July morning in the Balkans, early enough to create an illusion of a cool morning, umm, almost. Wheat fields around me were harvested in the previous days. In the short, golden-brown stubble, one Brown Hare is hopping. Just for fun, it seems – joie de vivre?
I am driving down the dirt track in the Carska Bara Ramsar site (Serbia) and a cloud of dust closely follows me, like a rider on a pale horse. Alongside the road are European Stonechats, White Storks and the flute-like song of the Eurasian Golden Oriole comes from some thickets. One Western Marsh Harrier… and my first Lesser Grey Shrike this year.
Barn Swallows are flying above the canal, surprisingly full of water… sudden screams: a Eurasian Hobby is among them! The only falcon that has the manoeuverability to chase and catch swallows in flight… a few pirouettes later, he leaves with empty talons.
The scorching July sun is up and we are baking in our Lada 4×4 oven. Oddly, Great Reed Warblers are finally silent. They were singing the entire spring, both day and night, as I discovered trying to find owls and nightjars after dark; and it comes as no surprise that their voice is so croaked, when their vocal cords must be worn out like old brakes.
Sweating profusely, I am driving along the dyke now; the Pale Rider close behind. Passing a Red-backed Shrike… one adult White-tailed Eagle flies by. Not far from the dyke, in the Tisa River floodzone, a Black Stork is foraging. One Purple Heron in flight and, on a dry willow branch, another White-tailed Eagle, but this one is young, very dark and with almost black beak – this years’ fledgling who has left the nest perhaps two weeks ago and still hangs around with its parents.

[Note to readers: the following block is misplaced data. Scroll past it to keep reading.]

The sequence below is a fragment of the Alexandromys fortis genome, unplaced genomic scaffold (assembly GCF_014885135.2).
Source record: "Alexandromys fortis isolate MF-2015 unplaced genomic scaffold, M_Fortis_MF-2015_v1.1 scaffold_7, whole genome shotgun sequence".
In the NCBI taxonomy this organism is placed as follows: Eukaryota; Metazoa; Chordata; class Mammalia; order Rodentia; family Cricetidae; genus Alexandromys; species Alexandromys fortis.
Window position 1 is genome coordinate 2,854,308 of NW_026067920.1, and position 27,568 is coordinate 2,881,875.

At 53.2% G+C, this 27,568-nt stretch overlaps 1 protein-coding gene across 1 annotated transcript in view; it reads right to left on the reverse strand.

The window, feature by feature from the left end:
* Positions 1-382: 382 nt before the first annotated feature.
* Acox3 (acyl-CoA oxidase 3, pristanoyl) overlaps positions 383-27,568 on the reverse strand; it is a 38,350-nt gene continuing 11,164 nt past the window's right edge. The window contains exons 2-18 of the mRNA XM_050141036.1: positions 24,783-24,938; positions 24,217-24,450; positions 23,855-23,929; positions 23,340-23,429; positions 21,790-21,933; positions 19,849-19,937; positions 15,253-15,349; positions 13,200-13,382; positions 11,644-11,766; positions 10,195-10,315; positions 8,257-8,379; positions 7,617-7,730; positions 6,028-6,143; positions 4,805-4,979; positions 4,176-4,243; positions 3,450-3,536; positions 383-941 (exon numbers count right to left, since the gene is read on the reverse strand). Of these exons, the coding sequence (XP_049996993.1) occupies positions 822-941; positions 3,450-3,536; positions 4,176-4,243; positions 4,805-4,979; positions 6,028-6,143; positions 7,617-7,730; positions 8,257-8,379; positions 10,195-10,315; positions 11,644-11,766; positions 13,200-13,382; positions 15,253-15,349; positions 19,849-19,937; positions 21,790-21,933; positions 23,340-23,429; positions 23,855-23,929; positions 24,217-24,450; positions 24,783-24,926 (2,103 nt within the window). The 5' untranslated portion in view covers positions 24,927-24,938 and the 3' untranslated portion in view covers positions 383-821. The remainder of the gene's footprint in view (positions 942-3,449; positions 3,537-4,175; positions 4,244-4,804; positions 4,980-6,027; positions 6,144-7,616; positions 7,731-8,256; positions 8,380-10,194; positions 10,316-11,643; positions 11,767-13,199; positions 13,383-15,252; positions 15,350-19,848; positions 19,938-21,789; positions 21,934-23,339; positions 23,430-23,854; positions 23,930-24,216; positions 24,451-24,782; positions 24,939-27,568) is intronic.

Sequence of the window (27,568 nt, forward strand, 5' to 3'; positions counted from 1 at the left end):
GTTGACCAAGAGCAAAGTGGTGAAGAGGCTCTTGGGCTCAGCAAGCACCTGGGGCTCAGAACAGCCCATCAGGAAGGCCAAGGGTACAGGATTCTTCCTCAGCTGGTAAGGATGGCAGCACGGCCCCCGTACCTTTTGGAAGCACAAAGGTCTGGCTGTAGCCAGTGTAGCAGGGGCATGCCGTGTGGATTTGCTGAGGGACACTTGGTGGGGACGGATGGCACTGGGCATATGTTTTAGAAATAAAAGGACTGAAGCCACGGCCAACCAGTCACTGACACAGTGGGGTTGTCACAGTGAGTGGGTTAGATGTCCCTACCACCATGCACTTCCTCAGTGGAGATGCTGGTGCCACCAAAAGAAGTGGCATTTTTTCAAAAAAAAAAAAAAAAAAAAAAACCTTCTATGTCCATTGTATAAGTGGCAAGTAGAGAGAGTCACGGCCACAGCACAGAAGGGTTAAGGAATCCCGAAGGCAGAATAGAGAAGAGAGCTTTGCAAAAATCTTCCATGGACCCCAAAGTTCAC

A dozen Ferruginous Ducks and several Garganeys in the shallows of the floodzone. We are observing them from the dyke roasted by the merciless sun – hot like in Hell, without a trace of shade in sight. A small mudbar brings three Wood Sandpipers, Northern Lapwing, Little Ringed Plover, White Wagtail, a Common Kingfisher… If any other bird appears to force me to stay in this oven for longer, I’ll be sure to twist its feathery neck!
I am now blazing away towards a riparian poplar forest, a great place to rest and have some coffee in the shade. At my age, a field trip has to include coffee and to end with a snake-cold beer (snake-cold is Serbian expression and it probably does not exist in English, or does it?).
Through a narrow and barely visible gap, we enter the forest, bursting with ever-active Great Spotted Woodpeckers and filled with European Robin song. Taking the chairs out, oh, what a heavenly shade… gosh, mozzies! Spraying myself with an insect repellent and chilling out while waving my hand to scare the persistent zzzzzies away… After some ten minutes of futile attempts, we give up and retreat in disarray, letting the selfish little bastards have the entire forest for themselves.
Back in the open, a Black Kite, Marsh Harrier and the Common Kestrel are thermaling high in the sky, while the Pale Rider sneaks upon me again. And Hell followed with him.